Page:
Dutch nationals living in Britain and British expats in the Netherlands have urged the Dutch government to make good its pledge to modernise the law on dual nationality.
Representatives of the two groups made their pleas to members of parliament’s Europe committee on Thursday at a special session on the impact of Brexit.
‘We hear a lot about trade and business but not much about citizen’s rights,’ Hedwig Hegtermans, of The Three Million lobby group told MPs.
Dutch nationals who want to remain in Britain are concerned that their children in particular may be hit by the ban on having two passports.
For example, the children of Dutch nationals who grow up in the UK will have to pay the very high fees facing foreign students if they want to go to a British university and are not officially British.
Sarah Parkes, of the Dutch-based Brexpats Hear our Voice group, said UK nationals will lose their right to free movement throughout Europe, which is essential for some jobs. ‘We were dismayed by the referendum result and a lot us did not even have a vote,’ she told MPs.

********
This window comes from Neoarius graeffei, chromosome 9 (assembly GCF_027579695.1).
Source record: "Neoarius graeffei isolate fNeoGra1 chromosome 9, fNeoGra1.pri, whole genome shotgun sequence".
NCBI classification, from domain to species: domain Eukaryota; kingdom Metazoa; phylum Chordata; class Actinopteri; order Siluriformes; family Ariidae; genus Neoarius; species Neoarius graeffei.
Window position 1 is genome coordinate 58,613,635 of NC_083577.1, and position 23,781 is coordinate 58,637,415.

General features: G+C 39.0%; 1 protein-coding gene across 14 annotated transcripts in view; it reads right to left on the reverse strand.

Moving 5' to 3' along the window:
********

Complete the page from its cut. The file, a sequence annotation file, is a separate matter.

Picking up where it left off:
Christian Democrat MP Peter Omzigt told the committee he had not realised that Brexit was proving so complicated for residents. And, ending the session, the committee’s chairman Malik Azmani said: ‘I thought it was all organised [when it comes do citizens rights]. But it is clearly not.’
The new government includes a commitment to reform the laws on dual nationality but as yet, no concrete steps have been taken.
A justice ministry spokesman told DutchNews.nl earlier this week ‘no announcements’ can be made about the contents, shape and time-line for changing dual nationality legislation.
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